Regeneration of transgenic citrus plants under non selective conditions results in high-frequency recovery of plants with silenced transgenes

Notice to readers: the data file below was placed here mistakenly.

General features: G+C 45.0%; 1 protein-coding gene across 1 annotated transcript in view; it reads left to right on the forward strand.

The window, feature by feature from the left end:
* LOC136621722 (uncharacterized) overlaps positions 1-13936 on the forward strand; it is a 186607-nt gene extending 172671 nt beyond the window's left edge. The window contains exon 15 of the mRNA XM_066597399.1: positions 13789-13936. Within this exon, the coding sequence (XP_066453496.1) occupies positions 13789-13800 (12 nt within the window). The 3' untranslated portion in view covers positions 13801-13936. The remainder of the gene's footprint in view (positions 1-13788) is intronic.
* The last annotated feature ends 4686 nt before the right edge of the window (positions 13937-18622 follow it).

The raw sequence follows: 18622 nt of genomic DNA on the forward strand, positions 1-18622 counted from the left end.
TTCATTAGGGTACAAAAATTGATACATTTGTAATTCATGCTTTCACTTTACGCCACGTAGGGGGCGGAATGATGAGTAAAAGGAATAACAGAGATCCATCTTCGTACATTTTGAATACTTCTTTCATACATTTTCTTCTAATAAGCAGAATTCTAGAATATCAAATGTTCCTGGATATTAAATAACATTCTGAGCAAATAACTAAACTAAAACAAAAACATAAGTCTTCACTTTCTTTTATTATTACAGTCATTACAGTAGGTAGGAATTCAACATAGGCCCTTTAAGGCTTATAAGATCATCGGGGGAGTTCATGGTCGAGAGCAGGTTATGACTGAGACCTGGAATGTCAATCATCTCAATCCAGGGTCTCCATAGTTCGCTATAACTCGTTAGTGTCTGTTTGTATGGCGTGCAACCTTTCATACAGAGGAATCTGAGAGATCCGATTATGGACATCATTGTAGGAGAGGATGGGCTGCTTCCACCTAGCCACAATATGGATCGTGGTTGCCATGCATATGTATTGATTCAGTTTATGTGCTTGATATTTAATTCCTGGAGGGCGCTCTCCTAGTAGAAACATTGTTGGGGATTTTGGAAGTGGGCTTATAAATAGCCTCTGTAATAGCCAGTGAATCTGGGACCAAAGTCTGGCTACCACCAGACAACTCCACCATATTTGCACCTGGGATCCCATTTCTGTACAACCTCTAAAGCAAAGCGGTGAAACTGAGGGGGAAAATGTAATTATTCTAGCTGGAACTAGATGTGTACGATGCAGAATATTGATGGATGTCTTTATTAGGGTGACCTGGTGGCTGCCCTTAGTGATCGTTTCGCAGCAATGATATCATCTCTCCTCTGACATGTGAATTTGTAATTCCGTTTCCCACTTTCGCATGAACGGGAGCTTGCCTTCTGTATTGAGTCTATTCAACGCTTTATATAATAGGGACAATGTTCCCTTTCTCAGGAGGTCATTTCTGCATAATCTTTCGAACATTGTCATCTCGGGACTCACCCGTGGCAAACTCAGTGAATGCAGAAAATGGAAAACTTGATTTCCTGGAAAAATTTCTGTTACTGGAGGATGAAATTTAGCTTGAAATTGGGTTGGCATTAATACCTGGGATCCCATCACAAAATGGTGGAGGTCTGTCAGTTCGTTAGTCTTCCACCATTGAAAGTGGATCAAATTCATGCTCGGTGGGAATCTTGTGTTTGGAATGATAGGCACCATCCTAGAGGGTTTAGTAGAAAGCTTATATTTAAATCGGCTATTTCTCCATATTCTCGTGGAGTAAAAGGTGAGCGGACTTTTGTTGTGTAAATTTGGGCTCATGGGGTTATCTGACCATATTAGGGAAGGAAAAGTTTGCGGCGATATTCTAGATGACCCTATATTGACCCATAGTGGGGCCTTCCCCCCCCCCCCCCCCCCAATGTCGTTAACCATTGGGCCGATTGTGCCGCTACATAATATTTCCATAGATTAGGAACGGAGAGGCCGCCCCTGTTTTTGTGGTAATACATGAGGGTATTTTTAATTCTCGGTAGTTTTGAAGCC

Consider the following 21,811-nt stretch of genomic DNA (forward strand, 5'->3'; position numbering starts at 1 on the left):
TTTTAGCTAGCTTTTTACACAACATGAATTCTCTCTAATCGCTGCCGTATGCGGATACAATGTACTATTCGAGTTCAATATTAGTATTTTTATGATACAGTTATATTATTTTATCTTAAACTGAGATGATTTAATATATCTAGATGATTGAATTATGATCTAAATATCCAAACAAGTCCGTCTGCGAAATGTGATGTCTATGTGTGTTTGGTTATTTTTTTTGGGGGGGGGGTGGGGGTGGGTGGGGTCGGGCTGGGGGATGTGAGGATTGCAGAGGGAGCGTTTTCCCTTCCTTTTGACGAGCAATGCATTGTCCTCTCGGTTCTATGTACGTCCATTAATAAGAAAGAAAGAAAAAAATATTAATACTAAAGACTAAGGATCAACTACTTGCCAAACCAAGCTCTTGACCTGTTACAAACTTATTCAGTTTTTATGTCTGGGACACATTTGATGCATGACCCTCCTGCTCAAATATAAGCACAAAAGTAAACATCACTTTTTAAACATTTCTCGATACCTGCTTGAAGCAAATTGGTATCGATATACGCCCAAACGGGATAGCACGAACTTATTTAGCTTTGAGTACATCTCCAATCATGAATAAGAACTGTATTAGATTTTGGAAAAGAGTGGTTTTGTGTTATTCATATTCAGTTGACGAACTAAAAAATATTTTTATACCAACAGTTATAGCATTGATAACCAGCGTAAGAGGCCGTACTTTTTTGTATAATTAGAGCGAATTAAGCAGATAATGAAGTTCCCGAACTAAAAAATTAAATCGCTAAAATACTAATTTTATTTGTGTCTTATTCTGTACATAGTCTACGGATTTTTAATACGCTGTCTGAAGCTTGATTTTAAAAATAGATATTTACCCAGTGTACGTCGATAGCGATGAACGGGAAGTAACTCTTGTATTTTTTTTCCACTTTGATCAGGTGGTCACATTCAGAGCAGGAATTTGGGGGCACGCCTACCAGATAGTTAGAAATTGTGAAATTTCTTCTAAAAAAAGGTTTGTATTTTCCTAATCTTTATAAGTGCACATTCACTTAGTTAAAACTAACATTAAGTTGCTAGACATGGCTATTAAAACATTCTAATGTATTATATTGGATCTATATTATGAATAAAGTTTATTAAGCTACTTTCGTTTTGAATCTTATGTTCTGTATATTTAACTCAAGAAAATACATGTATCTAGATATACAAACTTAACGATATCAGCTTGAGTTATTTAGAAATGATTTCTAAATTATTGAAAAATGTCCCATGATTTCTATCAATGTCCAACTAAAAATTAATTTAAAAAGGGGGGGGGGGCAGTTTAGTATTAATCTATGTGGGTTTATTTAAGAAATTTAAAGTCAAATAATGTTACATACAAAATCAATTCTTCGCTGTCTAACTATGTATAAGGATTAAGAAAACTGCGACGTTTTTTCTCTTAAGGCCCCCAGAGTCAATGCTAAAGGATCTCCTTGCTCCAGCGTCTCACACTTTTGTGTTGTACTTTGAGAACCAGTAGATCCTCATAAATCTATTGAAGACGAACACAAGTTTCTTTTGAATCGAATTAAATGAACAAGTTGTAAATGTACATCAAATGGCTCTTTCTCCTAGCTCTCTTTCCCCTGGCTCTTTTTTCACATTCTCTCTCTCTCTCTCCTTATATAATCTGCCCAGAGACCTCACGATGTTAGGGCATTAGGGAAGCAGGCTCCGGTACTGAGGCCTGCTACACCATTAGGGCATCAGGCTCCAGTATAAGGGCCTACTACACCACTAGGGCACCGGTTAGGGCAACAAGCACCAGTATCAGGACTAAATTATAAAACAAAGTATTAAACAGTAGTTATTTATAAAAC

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Insertion of foreign DNA into plant genomes frequently results in the recovery of transgenic plants with silenced transgenes. To investigate to what extent regeneration under selective conditions limits the recover,,, of transgenic plants showing gene silencing in woody species, Mexican lime [Citrus aurantifolia (Christm.) Swing.] plants were transformed with the p25 coat protein gene of Citrus tristeza virus (CTV) with or without selection for nptII and uidA. Strikingly, more than 30% of the transgenic limes regenerated under nonselective conditions had silenced transgenes. and in all cases silencing affected all the three transgenes incorporated. These results indicate that the frequency of transgene silencing may be greatly underestimated when the rate of silencing is estimated from the number of regenerants obtained under selective conditions. To our knowledge, this is the first report in which the frequency of gene silencing after transformation has been quantified, When the integration pattern of T-DNA was analyzed in silenced and non-silenced lines. it was observed that inverted repeats as well as direct repeats and even single integrations were able to trigger gene silencing. Gene silencing has often been associated with the insertion of DNA sequences as inverted repeats. Interestingly. here, direct repeats and single-copy insertions were found in both silenced and non-silenced lines, suggesting that the presence of inverted-repeat T-DNAs and the subsequent formation of dsRNAs triggering gene silencing cannot account for all silencing events.